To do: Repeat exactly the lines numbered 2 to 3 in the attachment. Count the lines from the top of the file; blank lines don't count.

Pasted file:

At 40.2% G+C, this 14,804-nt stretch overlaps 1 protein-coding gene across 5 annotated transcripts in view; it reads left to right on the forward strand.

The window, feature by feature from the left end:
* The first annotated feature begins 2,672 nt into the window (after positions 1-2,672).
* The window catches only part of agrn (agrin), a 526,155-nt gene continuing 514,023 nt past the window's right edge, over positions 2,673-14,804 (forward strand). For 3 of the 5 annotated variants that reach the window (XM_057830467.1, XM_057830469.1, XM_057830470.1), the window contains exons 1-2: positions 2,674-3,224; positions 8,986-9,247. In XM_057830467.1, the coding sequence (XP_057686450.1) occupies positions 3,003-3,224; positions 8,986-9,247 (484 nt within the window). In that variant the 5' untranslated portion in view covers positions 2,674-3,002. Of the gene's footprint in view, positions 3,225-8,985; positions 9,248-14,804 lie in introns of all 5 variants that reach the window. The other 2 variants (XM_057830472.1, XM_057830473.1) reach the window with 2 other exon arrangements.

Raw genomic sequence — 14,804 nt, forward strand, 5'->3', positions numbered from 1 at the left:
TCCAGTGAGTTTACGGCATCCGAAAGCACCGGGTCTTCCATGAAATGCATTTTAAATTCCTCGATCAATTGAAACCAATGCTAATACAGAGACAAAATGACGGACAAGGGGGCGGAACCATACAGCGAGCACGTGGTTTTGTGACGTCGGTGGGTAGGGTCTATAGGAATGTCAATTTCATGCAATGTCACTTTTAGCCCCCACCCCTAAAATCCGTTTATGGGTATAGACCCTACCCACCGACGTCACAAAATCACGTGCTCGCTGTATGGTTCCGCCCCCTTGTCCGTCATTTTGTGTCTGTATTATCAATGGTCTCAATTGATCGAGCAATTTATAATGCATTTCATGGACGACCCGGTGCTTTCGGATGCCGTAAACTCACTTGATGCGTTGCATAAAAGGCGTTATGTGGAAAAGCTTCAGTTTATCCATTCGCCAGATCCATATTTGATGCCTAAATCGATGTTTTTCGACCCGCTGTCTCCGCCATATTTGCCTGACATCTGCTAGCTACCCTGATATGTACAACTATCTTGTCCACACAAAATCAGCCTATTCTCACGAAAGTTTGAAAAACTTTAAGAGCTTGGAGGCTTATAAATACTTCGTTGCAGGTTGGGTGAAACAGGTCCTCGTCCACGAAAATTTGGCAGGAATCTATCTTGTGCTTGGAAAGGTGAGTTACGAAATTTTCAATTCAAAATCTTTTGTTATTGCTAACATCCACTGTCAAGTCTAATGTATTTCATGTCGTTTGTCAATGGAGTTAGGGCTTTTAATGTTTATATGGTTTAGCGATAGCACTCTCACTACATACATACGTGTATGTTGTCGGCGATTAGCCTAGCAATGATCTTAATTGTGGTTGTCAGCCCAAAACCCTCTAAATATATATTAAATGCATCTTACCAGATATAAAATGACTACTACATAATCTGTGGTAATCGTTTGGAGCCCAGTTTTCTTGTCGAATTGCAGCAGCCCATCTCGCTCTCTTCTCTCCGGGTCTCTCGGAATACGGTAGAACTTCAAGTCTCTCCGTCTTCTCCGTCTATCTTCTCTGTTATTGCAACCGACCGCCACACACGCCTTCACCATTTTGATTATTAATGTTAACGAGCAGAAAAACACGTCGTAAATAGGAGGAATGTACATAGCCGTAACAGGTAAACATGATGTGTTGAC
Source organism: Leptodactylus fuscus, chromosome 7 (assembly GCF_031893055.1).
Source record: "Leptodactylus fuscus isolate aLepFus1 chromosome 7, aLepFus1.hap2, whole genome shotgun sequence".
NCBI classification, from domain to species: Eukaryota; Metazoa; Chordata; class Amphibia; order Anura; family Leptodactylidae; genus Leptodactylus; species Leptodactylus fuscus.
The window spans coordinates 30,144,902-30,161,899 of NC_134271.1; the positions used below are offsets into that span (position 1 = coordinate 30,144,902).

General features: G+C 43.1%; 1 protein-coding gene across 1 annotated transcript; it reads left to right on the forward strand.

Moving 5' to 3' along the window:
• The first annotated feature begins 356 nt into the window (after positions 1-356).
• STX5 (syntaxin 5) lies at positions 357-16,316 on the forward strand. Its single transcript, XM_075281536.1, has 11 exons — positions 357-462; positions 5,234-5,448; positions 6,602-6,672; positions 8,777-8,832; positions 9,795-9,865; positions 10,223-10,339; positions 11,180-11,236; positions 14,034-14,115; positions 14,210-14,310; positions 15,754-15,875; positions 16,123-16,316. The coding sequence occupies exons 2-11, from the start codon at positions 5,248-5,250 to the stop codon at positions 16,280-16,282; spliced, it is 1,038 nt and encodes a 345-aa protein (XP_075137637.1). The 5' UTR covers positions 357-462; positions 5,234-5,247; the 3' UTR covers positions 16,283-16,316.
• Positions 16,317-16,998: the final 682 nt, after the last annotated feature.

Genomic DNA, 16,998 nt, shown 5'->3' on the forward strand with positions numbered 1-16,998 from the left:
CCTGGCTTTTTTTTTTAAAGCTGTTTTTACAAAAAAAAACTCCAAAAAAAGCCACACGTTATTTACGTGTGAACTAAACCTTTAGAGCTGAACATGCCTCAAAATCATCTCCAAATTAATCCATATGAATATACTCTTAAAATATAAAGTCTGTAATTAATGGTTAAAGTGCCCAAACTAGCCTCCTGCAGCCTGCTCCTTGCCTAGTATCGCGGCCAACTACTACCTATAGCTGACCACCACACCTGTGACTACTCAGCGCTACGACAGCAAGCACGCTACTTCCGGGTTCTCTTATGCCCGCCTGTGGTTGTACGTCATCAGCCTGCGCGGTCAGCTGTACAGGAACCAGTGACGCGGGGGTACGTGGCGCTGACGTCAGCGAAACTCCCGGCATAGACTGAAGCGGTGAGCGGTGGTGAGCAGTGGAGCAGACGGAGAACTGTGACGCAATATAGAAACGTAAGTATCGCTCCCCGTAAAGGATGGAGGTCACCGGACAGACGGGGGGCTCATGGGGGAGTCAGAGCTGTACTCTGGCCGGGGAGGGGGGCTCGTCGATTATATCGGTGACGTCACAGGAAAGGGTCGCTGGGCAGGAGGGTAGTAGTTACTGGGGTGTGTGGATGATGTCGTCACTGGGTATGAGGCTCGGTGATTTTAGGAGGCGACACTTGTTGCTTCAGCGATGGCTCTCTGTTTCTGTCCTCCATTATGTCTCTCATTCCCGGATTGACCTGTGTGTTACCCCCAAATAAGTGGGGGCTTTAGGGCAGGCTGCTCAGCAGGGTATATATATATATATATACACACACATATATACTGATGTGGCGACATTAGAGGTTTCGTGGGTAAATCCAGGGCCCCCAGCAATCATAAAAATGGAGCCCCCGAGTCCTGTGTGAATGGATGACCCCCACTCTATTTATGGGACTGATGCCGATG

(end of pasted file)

The window, feature by feature from the left end:
* The first annotated feature begins 2,672 nt into the window (after positions 1-2,672).